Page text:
El Picacho del Diablo, Providencia Canyon
By: Carl Johnson
Since my last Baja' list mailing in January, I have been to some great places and seen some wonderful sights. It's a thrill for me every time I go around a bend in a canyon, look over a ridge, come upon a waterfall, peer into a deep stream pool, or discover or re-discover a unique place. I think that I am so fortunate to be able to go to these special places that only those willing to exert themselves can experience.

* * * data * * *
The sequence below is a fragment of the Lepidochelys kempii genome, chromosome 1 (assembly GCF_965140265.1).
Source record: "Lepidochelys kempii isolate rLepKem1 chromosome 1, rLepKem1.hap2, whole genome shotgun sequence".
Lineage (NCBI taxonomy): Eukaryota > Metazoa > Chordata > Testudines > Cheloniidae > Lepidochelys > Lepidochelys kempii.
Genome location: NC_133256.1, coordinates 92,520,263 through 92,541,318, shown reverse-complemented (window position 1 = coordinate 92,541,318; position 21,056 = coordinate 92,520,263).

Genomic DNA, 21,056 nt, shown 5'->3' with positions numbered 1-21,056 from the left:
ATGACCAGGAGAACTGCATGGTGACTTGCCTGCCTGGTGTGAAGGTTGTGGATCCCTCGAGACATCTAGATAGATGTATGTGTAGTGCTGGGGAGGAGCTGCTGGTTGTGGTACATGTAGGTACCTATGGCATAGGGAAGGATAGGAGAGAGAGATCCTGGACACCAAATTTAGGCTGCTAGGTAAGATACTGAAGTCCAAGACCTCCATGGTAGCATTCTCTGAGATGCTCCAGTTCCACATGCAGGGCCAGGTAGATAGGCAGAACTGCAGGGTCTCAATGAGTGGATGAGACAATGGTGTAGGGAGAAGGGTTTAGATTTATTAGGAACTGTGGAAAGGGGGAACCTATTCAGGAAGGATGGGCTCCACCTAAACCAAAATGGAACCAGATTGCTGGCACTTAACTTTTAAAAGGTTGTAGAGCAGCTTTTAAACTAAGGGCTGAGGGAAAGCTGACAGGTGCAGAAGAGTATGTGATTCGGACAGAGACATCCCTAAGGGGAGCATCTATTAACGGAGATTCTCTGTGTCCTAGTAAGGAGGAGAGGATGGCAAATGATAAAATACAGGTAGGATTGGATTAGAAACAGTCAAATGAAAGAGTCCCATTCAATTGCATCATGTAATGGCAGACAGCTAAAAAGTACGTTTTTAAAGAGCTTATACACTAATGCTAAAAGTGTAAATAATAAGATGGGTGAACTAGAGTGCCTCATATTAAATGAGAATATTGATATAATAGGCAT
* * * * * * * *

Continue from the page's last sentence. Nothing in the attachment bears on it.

In February, between winter rain storms, Charles Hummel, Terry Flood, Gerhard Japp and I backpacked up Canon Providencia, on the eastern side of the Sierra San Pedro Martir, Baja California. The newer road on the eastern side of Santa Clara Dry Lake, instead of the old road down the middle of the lake, certainly makes it much easier driving to the Canon Providencia and Diablo trailheads, especially since there was some water in the lake bed. Because of the wet lake bed and forecasted rain storms, we saw almost no indications of other people at the local ranchos, the local Ejido, or for that matter in the entire valley. The hike up the canyon was beautiful, with very little signs of previous hikers, waterfall after waterfall, and a spectacular set of class 4-5 granite encased waterfalls, El Bano del Rey, which we wisely traversed around because of the wet rocks. Due to our limited time and the long traverse, we made it only to just below Ten Tier Waterfalls at the base of the snow covered Picacho del Diablo summit. Back at our base camp, I found a difficult to be seen, protected cave that had a very old bow (as in bow and arrow) lying on the floor, probably from the Paipai Indians. Upon our return to the trailhead, we discovered that someone had broken a window on my truck, taking most of its contents and ripping out the radios. This is the first time I have ever had this happen to me - I hope it is the last! We were able to drive across the dry lake just before a huge rain storm arrived, which would have made the lake an undrivable slippery mess. We talked to a caretaker at a nearby rancho (that oddly enough had lots of peacocks and other exotic birds) who said that the break-in was not locals" but someone from the city. Despite the one "problem", the trip was, as usual, a first class adventure. Sometime I would like to hike up Canon Diablo again, to the peak, and then down Canon Providencia.
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